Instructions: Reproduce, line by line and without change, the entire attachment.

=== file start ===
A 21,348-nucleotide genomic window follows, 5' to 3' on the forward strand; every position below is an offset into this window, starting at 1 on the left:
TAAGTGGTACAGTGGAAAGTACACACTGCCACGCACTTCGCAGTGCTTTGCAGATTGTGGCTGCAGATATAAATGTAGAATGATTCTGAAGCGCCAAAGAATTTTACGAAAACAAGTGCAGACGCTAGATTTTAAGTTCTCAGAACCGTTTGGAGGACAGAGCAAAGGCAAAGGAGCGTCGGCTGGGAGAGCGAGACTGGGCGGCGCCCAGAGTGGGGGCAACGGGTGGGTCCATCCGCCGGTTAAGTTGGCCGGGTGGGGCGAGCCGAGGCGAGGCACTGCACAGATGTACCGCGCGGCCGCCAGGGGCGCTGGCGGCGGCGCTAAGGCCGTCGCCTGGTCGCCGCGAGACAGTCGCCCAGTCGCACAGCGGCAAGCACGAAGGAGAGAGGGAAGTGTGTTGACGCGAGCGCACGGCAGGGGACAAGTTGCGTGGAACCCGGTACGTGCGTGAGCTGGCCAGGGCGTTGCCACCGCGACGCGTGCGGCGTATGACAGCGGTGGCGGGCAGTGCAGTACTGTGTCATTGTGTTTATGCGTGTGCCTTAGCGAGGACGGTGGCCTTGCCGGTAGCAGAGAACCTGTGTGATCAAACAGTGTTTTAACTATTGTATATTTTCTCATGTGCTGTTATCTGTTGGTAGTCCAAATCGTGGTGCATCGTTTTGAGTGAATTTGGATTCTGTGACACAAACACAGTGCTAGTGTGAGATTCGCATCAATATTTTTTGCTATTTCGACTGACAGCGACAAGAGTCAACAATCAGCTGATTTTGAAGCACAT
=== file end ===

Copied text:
A 21,348-nucleotide genomic window follows, 5' to 3' on the forward strand; every position below is an offset into this window, starting at 1 on the left:
TAAGTGGTACAGTGGAAAGTACACACTGCCACGCACTTCGCAGTGCTTTGCAGATTGTGGCTGCAGATATAAATGTAGAATGATTCTGAAGCGCCAAAGAATTTTACGAAAACAAGTGCAGACGCTAGATTTTAAGTTCTCAGAACCGTTTGGAGGACAGAGCAAAGGCAAAGGAGCGTCGGCTGGGAGAGCGAGACTGGGCGGCGCCCAGAGTGGGGGCAACGGGTGGGTCCATCCGCCGGTTAAGTTGGCCGGGTGGGGCGAGCCGAGGCGAGGCACTGCACAGATGTACCGCGCGGCCGCCAGGGGCGCTGGCGGCGGCGCTAAGGCCGTCGCCTGGTCGCCGCGAGACAGTCGCCCAGTCGCACAGCGGCAAGCACGAAGGAGAGAGGGAAGTGTGTTGACGCGAGCGCACGGCAGGGGACAAGTTGCGTGGAACCCGGTACGTGCGTGAGCTGGCCAGGGCGTTGCCACCGCGACGCGTGCGGCGTATGACAGCGGTGGCGGGCAGTGCAGTACTGTGTCATTGTGTTTATGCGTGTGCCTTAGCGAGGACGGTGGCCTTGCCGGTAGCAGAGAACCTGTGTGATCAAACAGTGTTTTAACTATTGTATATTTTCTCATGTGCTGTTATCTGTTGGTAGTCCAAATCGTGGTGCATCGTTTTGAGTGAATTTGGATTCTGTGACACAAACACAGTGCTAGTGTGAGATTCGCATCAATATTTTTTGCTATTTCGACTGACAGCGACAAGAGTCAACAATCAGCTGATTTTGAAGCACAT